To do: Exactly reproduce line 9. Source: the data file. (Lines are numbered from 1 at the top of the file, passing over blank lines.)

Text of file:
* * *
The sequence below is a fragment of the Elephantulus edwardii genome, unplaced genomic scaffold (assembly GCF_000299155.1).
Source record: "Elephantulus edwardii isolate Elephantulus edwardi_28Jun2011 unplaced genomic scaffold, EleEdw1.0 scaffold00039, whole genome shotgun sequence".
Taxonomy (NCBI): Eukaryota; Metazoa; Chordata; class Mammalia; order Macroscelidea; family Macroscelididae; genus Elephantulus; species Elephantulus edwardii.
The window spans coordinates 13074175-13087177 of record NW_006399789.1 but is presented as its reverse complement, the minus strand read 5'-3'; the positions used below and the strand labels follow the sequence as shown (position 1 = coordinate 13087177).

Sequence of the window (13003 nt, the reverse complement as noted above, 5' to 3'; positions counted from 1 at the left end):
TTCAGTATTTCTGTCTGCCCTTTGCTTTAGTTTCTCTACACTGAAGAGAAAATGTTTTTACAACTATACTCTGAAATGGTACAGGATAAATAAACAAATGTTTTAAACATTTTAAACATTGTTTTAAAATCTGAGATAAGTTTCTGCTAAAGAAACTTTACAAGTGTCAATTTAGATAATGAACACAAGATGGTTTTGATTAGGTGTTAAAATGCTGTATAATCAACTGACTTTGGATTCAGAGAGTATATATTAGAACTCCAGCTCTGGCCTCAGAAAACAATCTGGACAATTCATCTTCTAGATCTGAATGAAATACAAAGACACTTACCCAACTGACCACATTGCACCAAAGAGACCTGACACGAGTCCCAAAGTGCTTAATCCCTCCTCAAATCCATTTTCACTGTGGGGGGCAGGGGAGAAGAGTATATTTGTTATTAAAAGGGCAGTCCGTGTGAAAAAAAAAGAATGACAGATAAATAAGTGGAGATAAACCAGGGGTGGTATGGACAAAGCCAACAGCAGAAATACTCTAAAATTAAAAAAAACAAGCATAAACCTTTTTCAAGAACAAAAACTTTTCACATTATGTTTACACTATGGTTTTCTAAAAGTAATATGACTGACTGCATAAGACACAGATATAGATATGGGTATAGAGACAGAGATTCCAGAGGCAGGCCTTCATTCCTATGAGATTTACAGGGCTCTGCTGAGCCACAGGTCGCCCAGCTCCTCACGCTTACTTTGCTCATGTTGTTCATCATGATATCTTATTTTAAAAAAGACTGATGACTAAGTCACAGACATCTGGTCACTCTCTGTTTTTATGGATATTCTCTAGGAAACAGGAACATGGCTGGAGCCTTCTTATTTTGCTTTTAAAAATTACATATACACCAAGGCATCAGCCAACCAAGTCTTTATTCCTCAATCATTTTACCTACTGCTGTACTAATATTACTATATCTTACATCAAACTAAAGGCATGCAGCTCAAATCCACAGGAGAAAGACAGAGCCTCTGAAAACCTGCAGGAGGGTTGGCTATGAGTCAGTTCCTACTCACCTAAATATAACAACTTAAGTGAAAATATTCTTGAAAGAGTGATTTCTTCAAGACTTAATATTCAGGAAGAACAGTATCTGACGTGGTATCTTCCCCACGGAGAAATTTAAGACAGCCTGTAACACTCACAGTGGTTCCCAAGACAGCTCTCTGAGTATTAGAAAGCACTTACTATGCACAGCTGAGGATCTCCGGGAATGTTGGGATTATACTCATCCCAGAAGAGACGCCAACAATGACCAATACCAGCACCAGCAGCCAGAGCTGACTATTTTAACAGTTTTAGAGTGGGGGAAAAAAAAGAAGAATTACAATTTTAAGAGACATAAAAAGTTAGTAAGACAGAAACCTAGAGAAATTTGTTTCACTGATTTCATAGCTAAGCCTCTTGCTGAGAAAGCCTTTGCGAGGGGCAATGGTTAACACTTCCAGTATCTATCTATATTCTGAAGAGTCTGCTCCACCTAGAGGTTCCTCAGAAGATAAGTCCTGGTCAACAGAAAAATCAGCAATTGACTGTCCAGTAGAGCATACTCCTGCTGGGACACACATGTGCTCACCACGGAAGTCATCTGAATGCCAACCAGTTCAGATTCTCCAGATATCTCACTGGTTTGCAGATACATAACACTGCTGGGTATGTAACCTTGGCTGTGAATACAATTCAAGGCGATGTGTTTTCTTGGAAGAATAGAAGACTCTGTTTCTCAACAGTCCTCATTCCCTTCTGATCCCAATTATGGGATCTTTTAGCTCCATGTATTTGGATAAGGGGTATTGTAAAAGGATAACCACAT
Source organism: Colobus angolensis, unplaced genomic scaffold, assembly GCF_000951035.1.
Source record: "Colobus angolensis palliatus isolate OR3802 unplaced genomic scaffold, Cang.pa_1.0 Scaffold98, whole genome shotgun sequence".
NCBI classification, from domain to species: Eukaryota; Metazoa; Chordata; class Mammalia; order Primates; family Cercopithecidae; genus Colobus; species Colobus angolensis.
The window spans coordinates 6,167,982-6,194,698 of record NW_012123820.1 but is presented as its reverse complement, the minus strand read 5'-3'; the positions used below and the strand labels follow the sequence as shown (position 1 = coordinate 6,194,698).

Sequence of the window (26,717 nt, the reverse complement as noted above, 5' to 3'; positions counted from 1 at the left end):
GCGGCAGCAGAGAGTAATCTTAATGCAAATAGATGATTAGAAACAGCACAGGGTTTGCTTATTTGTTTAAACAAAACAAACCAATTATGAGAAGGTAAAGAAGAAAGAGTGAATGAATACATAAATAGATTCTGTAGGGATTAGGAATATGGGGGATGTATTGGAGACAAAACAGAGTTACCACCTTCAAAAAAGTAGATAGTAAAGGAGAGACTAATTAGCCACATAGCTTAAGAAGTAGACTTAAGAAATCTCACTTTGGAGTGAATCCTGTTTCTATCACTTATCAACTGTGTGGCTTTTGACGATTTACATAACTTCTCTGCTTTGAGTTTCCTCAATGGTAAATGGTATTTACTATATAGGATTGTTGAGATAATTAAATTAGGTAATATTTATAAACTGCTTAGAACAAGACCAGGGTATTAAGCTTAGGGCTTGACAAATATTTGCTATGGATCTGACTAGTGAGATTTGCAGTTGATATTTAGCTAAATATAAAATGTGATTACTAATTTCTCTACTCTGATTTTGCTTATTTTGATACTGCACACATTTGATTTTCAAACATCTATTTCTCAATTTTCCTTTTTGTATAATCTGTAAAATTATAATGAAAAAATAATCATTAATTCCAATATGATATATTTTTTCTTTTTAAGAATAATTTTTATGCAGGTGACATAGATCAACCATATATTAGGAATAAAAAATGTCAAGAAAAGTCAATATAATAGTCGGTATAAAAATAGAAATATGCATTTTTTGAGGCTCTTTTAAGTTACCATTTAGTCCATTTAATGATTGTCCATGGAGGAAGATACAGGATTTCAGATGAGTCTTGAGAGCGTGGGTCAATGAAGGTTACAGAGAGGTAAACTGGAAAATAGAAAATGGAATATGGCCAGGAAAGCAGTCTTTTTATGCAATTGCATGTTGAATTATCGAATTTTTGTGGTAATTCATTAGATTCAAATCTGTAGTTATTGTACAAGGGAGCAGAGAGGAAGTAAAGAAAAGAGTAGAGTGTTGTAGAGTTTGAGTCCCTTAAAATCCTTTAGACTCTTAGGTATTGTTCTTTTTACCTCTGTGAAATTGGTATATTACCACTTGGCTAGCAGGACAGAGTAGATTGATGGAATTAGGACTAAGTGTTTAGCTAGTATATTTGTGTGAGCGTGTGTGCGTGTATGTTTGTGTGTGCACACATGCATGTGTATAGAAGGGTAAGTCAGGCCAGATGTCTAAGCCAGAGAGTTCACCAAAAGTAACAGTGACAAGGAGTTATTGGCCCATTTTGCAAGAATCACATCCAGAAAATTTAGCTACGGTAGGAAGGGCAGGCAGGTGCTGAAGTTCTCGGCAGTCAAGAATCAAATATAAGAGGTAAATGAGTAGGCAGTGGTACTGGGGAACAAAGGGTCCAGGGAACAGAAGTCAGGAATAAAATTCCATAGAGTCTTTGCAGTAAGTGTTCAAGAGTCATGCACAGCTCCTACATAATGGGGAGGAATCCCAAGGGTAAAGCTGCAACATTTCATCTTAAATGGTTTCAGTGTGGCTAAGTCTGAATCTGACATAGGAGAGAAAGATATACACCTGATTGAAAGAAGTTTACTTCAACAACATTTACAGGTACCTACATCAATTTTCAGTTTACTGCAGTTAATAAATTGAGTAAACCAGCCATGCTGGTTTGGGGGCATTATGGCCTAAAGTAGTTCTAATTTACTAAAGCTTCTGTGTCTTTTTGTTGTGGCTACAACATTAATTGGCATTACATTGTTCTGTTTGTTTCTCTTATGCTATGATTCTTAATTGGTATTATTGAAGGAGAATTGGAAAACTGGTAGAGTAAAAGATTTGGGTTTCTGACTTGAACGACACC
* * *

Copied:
NCBI classification, from domain to species: Eukaryota; Metazoa; Chordata; class Mammalia; order Primates; family Cercopithecidae; genus Colobus; species Colobus angolensis.